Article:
Sheer Delight 5: Fooling the brain

Rembrandt Harmenszoon van Rijn (1606–1669), The Jewish Bride (detail) (c 1667), oil on canvas, 121.5 x 166.5 cm, Rijksmuseum Amsterdam. Wikimedia Commons.

During the Renaissance, artists developed one approach to the lifelike rendering of fabrics and their surface textures, that of precise representation using sophisticated painting techniques. Painters like Raphael perfected the use of transparent glazes with denser layers of pigment. It wasn’t until the seventeenth century that successors discovered the other approach with painterliness, the bravura application of paint, almost the exact opposite in terms of speed.

This was all part of the realisation that the mind’s eye was easily fooled into imagining a lot from a simple image. A quick sweep of an almost dry brush charged with lead white pigment created a highlight often more effective than could be achieved with more precise and considered marks. Whether this was realised from the need to paint quickly, or from oil sketches, isn’t clear.

During the sixteenth century, this realisation spread slowly, and it was probably Veronese, known for the speed with which he covered large canvases, who first developed it into a style after about 1570.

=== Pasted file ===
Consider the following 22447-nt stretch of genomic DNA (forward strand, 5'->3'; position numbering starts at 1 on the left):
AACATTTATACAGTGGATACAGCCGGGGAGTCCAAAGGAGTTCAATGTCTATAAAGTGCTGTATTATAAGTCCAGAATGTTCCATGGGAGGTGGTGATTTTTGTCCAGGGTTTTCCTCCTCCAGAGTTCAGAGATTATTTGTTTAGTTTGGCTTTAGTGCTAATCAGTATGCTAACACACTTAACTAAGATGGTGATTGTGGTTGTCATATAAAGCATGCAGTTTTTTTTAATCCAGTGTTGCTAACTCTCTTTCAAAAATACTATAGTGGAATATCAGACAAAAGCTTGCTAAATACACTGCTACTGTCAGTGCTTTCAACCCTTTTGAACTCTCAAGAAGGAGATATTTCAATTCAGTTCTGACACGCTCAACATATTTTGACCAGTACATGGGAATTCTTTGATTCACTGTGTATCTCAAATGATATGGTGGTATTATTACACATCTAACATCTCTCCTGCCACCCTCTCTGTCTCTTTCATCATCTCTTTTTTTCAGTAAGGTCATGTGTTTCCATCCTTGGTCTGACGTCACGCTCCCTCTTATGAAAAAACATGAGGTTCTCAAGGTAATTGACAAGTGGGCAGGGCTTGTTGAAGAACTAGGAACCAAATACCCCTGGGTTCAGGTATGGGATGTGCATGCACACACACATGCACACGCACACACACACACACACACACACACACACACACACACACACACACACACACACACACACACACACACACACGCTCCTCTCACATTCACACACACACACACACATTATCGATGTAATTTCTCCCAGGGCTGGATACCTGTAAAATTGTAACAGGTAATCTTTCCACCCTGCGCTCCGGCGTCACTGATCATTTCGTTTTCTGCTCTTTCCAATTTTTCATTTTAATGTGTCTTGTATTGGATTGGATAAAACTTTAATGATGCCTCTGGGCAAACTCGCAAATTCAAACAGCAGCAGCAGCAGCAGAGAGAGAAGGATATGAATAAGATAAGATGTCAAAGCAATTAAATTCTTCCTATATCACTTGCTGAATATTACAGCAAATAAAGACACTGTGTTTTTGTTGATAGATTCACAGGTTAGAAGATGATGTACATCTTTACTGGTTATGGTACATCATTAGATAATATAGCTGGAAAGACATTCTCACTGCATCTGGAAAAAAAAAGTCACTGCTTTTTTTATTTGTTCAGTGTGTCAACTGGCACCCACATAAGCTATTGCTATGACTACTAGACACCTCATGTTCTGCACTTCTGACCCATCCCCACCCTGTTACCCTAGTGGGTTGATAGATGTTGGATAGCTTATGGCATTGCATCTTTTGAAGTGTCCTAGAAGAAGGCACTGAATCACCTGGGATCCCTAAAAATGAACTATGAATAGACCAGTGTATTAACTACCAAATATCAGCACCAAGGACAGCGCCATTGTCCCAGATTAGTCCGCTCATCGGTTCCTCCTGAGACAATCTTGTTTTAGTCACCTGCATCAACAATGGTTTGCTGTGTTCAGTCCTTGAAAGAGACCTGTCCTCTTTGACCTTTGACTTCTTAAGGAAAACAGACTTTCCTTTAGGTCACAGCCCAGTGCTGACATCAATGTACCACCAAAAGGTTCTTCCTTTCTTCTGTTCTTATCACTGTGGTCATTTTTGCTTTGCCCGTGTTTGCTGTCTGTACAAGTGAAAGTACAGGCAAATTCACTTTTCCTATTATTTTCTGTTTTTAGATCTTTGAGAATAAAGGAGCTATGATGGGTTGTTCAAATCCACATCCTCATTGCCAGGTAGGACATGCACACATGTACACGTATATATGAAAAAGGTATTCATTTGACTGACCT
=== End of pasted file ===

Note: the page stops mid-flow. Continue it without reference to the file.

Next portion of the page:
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Paolo Veronese (Caliari) (1528–88), Allegory of Love, IV, ‘The Happy Union’ (c 1575), oil on canvas, 187.4 x 186.7 cm, The National Gallery, London. Wikimedia Commons.

From a distance, the tight composition of his Allegory of Love, IV, ‘The Happy Union’ (c 1575) looks to have been painted in disegno, although differences in fabric textures and the splash of light cloud suggest that more detailed examination is needed. The garments themselves appear largely contemporary, in a similar style to those of Tintoretto’s princess from twenty years earlier.

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Paolo Veronese (Caliari) (1528–88), Allegory of Love, IV, ‘The Happy Union’ (detail) (c 1575), oil on canvas, 187.4 x 186.7 cm, The National Gallery, London. Wikimedia Commons.

Once closer to the canvas, many of the details turn out to be painterly caresses with the brush, in the fabrics and hair in particular. This isn’t how Raphael did it.